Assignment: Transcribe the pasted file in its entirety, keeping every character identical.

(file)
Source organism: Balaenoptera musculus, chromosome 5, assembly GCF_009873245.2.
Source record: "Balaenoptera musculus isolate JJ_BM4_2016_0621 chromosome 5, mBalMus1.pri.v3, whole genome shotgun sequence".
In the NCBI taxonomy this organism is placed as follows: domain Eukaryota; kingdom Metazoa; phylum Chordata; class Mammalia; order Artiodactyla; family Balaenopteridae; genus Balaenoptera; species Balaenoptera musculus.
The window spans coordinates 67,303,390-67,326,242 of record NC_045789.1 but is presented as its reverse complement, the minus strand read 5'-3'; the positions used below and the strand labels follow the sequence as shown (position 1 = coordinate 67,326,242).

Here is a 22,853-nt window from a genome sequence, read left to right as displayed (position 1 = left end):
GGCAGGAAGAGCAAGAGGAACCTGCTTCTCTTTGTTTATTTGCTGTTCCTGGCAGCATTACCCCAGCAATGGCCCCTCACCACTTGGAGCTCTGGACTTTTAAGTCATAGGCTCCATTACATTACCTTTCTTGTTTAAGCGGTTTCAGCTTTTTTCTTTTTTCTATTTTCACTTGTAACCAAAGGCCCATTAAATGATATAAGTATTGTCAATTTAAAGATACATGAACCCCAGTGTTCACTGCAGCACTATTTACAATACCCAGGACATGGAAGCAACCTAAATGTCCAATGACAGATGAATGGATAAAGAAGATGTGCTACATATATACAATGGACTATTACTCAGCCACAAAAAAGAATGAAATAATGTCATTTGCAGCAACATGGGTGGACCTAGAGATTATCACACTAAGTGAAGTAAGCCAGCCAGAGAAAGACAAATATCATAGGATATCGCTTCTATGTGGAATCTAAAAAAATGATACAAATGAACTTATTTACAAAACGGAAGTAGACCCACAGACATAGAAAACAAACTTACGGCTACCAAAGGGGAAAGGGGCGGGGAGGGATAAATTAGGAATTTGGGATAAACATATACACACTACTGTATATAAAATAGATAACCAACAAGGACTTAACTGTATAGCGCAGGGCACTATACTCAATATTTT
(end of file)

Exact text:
Source organism: Balaenoptera musculus, chromosome 5, assembly GCF_009873245.2.
Source record: "Balaenoptera musculus isolate JJ_BM4_2016_0621 chromosome 5, mBalMus1.pri.v3, whole genome shotgun sequence".
In the NCBI taxonomy this organism is placed as follows: domain Eukaryota; kingdom Metazoa; phylum Chordata; class Mammalia; order Artiodactyla; family Balaenopteridae; genus Balaenoptera; species Balaenoptera musculus.
The window spans coordinates 67,303,390-67,326,242 of record NC_045789.1 but is presented as its reverse complement, the minus strand read 5'-3'; the positions used below and the strand labels follow the sequence as shown (position 1 = coordinate 67,326,242).

Here is a 22,853-nt window from a genome sequence, read left to right as displayed (position 1 = left end):
GGCAGGAAGAGCAAGAGGAACCTGCTTCTCTTTGTTTATTTGCTGTTCCTGGCAGCATTACCCCAGCAATGGCCCCTCACCACTTGGAGCTCTGGACTTTTAAGTCATAGGCTCCATTACATTACCTTTCTTGTTTAAGCGGTTTCAGCTTTTTTCTTTTTTCTATTTTCACTTGTAACCAAAGGCCCATTAAATGATATAAGTATTGTCAATTTAAAGATACATGAACCCCAGTGTTCACTGCAGCACTATTTACAATACCCAGGACATGGAAGCAACCTAAATGTCCAATGACAGATGAATGGATAAAGAAGATGTGCTACATATATACAATGGACTATTACTCAGCCACAAAAAAGAATGAAATAATGTCATTTGCAGCAACATGGGTGGACCTAGAGATTATCACACTAAGTGAAGTAAGCCAGCCAGAGAAAGACAAATATCATAGGATATCGCTTCTATGTGGAATCTAAAAAAATGATACAAATGAACTTATTTACAAAACGGAAGTAGACCCACAGACATAGAAAACAAACTTACGGCTACCAAAGGGGAAAGGGGCGGGGAGGGATAAATTAGGAATTTGGGATAAACATATACACACTACTGTATATAAAATAGATAACCAACAAGGACTTAACTGTATAGCGCAGGGCACTATACTCAATATTTT